A shower and three cups of coffee helped considerably, though his head still ached and his eyes were dry and itchy. He felt okay. Or he would have, had he not been told the news he was told the night before. And now, he lamented, as he walked out the door, he could only guess the jokes Josh had made up over night. God only knew what would transpire between him and Ainsley today.
It wasn’t enough that they were still dealing with a military crisis on the other side of the globe, forty-six days into a new administration—still ironing out the inevitable kinks and calamities; that he was back in D.C. after four years away, newly single, and still dealing with an entire staff (including a President) who he didn’t know very well.
As he walked blindly through the iron gate, gazing up at the massive ivory building in front of him, he wondered why these sorts of things only seemed to happen to him when he was in this city.
Josh was waiting for him in his office.
Sam made a disgusted noise, dropping his briefcase on the floor with a thud and falling violently into his chair with his jacket still on. “Don’t you have a job to do?”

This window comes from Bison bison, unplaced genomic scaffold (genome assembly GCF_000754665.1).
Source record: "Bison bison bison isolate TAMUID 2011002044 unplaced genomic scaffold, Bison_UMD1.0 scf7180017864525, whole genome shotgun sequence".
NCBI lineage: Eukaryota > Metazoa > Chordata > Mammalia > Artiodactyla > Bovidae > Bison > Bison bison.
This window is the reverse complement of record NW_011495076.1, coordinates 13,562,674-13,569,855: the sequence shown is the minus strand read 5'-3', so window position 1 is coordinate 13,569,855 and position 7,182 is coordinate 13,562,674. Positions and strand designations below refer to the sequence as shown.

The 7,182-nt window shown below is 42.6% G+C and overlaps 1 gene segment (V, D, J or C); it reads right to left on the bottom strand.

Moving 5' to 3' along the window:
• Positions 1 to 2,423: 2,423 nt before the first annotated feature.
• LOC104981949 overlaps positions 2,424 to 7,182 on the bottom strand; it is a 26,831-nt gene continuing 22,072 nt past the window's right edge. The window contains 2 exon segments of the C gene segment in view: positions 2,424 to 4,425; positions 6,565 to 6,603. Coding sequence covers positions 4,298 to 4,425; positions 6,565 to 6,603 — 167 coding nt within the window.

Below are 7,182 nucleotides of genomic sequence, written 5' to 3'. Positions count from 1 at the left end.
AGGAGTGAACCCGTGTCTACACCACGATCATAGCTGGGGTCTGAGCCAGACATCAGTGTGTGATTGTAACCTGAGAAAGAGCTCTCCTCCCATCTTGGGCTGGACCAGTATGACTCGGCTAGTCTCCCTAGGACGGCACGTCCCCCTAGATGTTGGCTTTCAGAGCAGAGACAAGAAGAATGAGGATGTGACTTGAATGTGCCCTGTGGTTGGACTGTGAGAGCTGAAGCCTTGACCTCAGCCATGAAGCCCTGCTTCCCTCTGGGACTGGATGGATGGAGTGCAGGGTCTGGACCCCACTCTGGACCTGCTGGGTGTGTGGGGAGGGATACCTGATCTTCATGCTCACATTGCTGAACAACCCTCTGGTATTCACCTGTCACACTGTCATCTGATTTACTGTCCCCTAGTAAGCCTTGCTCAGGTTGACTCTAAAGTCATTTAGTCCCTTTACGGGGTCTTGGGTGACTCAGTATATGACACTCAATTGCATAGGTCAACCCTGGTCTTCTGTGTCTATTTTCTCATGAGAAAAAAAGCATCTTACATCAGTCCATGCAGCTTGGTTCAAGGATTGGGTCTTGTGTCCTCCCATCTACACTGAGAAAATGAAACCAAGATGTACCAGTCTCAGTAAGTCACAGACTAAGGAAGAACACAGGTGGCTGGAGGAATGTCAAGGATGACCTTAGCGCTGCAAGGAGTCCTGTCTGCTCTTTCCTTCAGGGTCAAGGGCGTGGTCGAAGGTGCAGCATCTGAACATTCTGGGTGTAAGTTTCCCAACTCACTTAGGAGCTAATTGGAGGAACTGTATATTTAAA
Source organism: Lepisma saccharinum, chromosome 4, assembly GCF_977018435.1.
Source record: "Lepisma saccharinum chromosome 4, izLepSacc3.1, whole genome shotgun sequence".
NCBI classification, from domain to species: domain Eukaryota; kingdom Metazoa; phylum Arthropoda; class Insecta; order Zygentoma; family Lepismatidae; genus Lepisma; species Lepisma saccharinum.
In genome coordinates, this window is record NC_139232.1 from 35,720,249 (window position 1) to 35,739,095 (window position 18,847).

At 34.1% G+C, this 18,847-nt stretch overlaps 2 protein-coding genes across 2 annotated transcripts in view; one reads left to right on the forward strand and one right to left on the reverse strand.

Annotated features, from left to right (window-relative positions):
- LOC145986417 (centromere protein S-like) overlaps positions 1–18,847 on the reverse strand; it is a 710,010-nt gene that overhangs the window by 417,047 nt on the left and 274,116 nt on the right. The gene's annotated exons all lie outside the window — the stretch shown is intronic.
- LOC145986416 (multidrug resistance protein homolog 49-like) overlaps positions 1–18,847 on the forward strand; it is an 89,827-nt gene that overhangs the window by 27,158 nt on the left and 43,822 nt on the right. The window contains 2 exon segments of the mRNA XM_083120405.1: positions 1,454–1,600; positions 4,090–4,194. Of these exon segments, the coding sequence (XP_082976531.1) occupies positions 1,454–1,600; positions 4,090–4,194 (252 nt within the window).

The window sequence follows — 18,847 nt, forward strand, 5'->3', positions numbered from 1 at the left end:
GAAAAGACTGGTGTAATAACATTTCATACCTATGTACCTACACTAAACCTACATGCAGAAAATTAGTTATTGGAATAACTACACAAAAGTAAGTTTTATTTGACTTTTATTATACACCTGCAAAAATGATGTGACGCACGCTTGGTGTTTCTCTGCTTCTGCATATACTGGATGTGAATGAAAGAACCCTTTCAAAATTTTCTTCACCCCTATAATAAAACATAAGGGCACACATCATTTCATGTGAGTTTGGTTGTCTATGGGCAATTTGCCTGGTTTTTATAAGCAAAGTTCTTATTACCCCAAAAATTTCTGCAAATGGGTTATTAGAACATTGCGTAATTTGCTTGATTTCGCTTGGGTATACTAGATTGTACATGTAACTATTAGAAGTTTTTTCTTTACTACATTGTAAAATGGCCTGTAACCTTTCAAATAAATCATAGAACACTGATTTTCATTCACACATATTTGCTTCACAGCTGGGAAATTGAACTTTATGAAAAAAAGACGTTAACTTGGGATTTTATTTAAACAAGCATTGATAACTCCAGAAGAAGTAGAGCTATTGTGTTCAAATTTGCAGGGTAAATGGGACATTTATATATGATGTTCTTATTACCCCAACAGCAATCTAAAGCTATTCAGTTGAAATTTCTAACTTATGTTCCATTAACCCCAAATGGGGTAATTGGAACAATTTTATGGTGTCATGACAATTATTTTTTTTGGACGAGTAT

Josh simply folded his arms across his chest. “How’d you sleep last night?”
“How does it look like I slept last night?”
Josh winced and leaned forward in his chair, resting his arms on his knees. “So when did this thing with Ainsley start?”
“I don’t want to talk about it, Josh.”
“I just...don’t, okay?” He rested his head on the back of his chair, trying to stifle the sick feeling that rose in his gut every time he thought of her.
“She’s here already,” Josh said cautiously.
Sam felt his stomach clench again. “How did she look?”
Josh shrugged, bringing his hands up to rest behind his head. “I dunno. Fine, I guess. Maybe a little tense. You gonna go talk to her?”
Sam leant his head back again, gazing despondently at the space above his door. “Maybe later.”
Josh stood with a flourish and reached over to clap Sam on the shoulder. “Well, I better go. Margaret’s probably put out an APB on me already.”
Sam managed a wan smile. Josh stopped at the door and turned to his friend.
“You should talk to her, Sam.”